Packet must travel directly to the destination, bypassing the channel — In this case, the simulator identifies the destination nodes for the packet based on the destination ID in the generated packet.
After identifying the receiver nodes for each packet, the simulator pushes the packet to the receive buffers of the receiver nodes. The simulator then asks the nodes to run their protocol stacks for processing the packet at the current simulation time.
Trigger and Perform Scheduled Actions
After running the protocol stack of the nodes and distributing the packets, the simulator triggers the actions if scheduled for the current simulation time, as shown in this figure.
You can create custom functions to carry out actions during the simulation. Examples of such actions include refreshing the visualization and logging statistics. The simulator enables you to schedule such actions in three different ways: a one-time action, a periodic action, or an action when the simulator advances the simulation clock.
The simulator triggers the defined action only once during the simulation. For example, this figure shows that the simulator triggers the action Z only at the instant Tn.
The simulator triggers the defined action periodically during the simulation. For example, this figure shows that the simulator triggers the first execution of the action X at the instant Ts, and repeats it after every Tp seconds.
Action When Simulator Advances the Simulation Clock
The simulator triggers the defined action when the simulator advances the simulator clock to the next event time. For example, this figure shows that whenever the simulator advances the clock to the next event time, it triggers the action D.
The simulator maintains a list containing the times of future events. Based on this list, the simulator advances the clock to the next event, skipping the periods of inactivity.
Summary of Simulator Process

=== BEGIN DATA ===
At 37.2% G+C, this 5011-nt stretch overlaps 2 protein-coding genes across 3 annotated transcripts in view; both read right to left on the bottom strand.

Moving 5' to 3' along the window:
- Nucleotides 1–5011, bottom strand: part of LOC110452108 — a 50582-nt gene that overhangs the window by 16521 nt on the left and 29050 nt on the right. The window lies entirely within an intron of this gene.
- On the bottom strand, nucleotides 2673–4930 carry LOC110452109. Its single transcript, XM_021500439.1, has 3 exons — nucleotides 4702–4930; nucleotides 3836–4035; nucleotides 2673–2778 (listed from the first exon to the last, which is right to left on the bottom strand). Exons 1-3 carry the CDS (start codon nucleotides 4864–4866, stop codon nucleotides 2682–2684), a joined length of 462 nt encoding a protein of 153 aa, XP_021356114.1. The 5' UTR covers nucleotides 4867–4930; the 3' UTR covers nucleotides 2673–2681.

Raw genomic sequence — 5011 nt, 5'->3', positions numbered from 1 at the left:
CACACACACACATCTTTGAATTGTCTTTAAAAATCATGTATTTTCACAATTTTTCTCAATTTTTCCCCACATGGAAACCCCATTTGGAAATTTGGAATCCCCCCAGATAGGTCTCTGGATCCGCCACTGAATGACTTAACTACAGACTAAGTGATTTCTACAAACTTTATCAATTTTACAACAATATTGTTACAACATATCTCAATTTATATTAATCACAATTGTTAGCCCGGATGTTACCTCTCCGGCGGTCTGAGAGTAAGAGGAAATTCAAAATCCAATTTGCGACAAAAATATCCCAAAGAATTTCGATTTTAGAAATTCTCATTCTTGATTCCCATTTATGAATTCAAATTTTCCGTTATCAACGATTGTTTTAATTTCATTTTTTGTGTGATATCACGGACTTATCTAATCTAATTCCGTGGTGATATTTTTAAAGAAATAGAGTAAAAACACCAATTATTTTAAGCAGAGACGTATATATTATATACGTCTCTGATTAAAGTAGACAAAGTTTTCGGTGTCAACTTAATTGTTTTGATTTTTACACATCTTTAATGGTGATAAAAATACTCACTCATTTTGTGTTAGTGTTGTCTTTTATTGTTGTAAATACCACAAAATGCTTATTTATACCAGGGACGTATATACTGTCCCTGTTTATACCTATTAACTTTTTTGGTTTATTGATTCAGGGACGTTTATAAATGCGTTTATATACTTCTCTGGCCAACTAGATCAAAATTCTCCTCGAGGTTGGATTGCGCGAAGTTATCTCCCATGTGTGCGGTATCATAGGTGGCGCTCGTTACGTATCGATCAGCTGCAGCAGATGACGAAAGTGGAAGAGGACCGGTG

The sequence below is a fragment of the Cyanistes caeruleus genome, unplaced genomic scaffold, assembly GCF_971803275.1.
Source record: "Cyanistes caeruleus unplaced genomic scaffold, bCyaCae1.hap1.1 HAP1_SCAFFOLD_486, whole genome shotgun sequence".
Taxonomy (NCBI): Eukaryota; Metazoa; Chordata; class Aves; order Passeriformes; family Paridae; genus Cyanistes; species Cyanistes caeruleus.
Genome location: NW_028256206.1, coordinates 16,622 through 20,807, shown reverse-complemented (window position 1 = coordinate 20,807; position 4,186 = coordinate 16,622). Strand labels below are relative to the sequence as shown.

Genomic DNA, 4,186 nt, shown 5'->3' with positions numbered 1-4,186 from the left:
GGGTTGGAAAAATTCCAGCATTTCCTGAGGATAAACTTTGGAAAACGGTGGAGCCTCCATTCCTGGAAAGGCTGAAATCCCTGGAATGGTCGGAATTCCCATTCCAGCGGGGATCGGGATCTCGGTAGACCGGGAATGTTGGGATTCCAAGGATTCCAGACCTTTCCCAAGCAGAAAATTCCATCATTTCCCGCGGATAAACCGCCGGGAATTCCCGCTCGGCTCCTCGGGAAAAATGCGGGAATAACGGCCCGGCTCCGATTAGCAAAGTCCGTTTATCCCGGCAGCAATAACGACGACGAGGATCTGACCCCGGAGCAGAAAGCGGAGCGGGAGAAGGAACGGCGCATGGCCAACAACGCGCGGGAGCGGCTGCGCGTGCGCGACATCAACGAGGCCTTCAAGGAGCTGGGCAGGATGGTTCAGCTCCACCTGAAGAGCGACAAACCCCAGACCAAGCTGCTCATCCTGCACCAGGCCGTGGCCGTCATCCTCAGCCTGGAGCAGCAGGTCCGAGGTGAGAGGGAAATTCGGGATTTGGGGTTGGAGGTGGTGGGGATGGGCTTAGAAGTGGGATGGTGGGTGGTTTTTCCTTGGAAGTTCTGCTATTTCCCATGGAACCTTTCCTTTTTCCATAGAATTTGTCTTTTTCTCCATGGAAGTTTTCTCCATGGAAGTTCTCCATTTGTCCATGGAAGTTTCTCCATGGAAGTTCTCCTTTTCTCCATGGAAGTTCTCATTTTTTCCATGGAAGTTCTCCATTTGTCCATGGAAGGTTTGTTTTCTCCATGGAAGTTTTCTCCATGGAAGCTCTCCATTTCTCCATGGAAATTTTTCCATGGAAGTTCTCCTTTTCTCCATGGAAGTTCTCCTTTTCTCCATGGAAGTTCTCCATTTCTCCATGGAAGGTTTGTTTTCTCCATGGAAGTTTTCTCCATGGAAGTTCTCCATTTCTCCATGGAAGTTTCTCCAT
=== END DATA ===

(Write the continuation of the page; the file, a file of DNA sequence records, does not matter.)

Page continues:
The simulation consists of these steps.
Check whether the current simulation time is less than or equal to the simulation end time. If yes, ask the nodes that must run at that current simulation time to run. Record the time values (when to rerun the node) returned by each node.
Obtain the generated packet from the transmit buffer, check the relevance of the packet to nodes (if required), apply the channel to the packet, and distribute the packet to the interested nodes.
Trigger the actions scheduled (one-time action, periodic action, or action when the simulator advances the simulator clock) for the current simulation time.
Calculate the earliest time for the next run of a node or action.
Advance the simulator clock to the next event time based on the calculated earliest time.
Repeat steps 1–5 for entire simulation duration.
Note that the simulator only schedules the running of the nodes and actions. A node schedules the processing activities related to its protocol stack independently. Also, the simulator does not guarantee the order in which the nodes run or the scheduled actions execute.
This flowchart summarizes the series of actions executed by the simulator.
- Plug Custom Channel into Wireless Network Simulator
- Composition of NR nodes (5G Toolbox)
- Communication Between gNB and UE Nodes (5G Toolbox)
- Create, Configure, and Simulate an 802.11ax Mesh Network (WLAN Toolbox)
- Create, Configure, and Simulate Bluetooth LE Network (Bluetooth Toolbox)